It’s probably the second most famous prayer after the Our Father. You know, the “make me an instrument of your peace” one. Mother Theresa recited it every day and even Margaret Thatcher and Bill Clinton have cited it in their speeches.
Well, not only did St. Francis not write it, but it wasn’t written until 600 years after he was born.
An article published this week in L’Osservatore Romano, the Vatican newspaper, said the prayer in its current form dates only from 1912, when it appeared in a French Catholic periodical.
And it became wildly popular only after it was reprinted in L’Osservatore Romano in 1916 at the behest of Pope Benedict XV, who wanted a prayer for peace in the throes of World War I.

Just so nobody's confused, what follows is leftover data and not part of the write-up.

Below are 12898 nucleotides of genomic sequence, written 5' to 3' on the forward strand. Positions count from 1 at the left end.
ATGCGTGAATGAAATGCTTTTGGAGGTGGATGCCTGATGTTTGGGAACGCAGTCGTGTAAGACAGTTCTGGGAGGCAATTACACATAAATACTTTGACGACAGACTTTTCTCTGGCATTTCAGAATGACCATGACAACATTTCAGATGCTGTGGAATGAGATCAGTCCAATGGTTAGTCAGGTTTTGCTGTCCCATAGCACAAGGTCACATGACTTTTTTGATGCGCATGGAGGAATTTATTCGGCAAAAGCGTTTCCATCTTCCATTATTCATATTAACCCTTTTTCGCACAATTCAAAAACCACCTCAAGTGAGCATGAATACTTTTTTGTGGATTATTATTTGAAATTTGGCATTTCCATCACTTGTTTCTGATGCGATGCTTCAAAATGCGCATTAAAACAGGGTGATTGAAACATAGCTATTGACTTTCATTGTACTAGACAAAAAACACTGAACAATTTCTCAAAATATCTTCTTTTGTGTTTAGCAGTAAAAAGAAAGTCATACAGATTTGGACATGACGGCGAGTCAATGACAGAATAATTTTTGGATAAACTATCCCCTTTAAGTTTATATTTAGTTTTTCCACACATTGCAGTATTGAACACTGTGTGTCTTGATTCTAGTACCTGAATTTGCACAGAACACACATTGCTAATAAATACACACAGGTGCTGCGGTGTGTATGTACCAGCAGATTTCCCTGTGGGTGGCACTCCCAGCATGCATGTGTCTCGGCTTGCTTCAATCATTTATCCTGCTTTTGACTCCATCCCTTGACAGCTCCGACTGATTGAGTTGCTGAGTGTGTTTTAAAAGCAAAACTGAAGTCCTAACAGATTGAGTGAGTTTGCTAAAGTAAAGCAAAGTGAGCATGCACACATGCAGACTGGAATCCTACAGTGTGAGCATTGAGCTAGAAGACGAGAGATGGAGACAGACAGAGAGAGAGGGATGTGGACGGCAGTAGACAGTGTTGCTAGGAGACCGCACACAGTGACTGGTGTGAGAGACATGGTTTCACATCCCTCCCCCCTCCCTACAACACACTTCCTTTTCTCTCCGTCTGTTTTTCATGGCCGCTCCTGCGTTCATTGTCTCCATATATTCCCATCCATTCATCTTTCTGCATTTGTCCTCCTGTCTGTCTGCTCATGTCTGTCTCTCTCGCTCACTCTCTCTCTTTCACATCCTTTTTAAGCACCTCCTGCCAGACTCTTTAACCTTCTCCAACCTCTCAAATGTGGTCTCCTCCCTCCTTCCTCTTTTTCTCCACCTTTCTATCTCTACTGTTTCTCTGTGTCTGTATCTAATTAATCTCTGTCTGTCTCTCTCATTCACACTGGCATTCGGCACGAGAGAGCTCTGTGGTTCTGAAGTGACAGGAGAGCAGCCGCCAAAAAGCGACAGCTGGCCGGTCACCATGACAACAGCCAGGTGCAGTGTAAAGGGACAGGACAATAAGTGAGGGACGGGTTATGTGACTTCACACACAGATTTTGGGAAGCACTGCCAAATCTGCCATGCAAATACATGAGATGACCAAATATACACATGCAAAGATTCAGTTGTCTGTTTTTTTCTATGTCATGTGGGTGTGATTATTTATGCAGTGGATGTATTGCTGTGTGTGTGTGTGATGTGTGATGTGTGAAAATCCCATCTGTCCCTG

This isn’t news, really. No actual Franciscans ever thought it was penned by the wolftamer himself, nor anyone remotely familiar with the history of the Italian language or Catholic Church.
Although it is inspired by some of St. Francis’ favorite themes, the prayer’s syntax does not match the Umbrian dialect of the 1200′s which he used.
One of his devotional songs has survived, so we do have means of comparison. He wrote the Canticle of the Sun in 1224. It’s one of the first pieces of literature written in a recognizably Italian idiom.